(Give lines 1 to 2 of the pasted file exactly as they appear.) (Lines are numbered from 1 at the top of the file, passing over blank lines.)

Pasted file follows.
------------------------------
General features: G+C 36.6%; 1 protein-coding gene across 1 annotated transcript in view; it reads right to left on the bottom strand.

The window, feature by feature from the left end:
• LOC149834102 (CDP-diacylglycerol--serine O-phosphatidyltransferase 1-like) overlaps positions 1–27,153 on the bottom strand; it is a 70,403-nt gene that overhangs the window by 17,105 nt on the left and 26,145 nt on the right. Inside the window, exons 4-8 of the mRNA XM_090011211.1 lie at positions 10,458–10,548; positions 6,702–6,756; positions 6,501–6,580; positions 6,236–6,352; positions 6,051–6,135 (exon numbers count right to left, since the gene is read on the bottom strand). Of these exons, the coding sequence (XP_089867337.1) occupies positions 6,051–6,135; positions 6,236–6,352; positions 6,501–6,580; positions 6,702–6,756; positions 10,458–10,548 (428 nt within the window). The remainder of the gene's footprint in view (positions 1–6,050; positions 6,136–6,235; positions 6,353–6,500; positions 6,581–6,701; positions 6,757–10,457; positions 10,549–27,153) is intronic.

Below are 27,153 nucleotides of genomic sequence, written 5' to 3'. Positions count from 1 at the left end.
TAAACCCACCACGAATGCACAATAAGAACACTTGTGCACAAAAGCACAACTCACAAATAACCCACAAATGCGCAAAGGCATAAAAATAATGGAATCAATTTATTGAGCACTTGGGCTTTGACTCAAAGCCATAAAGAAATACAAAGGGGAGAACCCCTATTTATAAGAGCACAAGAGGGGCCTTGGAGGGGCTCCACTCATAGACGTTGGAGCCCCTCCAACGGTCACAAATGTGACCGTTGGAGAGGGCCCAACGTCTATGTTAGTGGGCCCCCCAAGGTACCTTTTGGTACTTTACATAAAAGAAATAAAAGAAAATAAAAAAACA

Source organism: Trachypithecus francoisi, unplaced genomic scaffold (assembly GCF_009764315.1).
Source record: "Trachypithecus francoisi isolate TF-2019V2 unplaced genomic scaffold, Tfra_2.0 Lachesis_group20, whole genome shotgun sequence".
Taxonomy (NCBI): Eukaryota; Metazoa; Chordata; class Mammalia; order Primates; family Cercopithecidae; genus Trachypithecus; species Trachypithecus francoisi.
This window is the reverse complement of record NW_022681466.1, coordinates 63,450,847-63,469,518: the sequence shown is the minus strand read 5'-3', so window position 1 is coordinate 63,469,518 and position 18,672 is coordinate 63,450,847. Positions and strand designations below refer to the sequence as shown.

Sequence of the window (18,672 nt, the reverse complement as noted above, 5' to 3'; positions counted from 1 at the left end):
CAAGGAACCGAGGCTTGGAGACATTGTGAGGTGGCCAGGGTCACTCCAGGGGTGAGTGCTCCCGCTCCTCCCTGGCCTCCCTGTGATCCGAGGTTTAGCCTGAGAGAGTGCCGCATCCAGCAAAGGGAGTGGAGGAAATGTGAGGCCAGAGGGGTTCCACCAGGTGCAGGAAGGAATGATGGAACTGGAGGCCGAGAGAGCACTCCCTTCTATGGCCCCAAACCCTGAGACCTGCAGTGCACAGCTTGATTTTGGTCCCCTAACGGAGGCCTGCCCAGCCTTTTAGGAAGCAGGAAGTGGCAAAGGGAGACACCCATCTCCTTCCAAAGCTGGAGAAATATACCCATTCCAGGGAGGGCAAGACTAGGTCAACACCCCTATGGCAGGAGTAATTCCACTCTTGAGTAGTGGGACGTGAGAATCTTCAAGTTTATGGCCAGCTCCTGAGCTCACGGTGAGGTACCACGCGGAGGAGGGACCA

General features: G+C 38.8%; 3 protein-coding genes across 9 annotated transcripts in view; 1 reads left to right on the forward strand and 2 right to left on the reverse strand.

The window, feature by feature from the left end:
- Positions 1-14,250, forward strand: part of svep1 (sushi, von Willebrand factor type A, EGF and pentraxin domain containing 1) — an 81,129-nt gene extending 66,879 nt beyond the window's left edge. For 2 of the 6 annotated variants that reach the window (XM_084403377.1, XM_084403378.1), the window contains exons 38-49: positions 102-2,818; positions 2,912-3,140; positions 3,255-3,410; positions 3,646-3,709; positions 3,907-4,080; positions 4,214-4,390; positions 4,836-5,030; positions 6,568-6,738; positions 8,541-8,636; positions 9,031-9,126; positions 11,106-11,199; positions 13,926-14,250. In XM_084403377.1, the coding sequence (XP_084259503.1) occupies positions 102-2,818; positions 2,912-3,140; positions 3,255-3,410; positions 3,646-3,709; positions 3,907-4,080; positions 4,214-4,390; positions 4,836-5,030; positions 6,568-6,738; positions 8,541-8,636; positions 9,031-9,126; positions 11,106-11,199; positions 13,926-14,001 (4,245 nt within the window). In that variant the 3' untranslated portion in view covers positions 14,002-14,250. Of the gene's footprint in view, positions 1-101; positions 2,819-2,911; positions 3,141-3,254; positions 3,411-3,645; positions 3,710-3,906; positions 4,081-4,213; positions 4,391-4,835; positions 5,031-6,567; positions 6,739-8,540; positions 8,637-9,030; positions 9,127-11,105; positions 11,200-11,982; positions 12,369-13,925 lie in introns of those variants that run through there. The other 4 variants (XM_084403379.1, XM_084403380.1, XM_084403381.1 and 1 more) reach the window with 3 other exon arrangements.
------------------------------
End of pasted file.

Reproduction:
General features: G+C 36.6%; 1 protein-coding gene across 1 annotated transcript in view; it reads right to left on the bottom strand.

The window, feature by feature from the left end: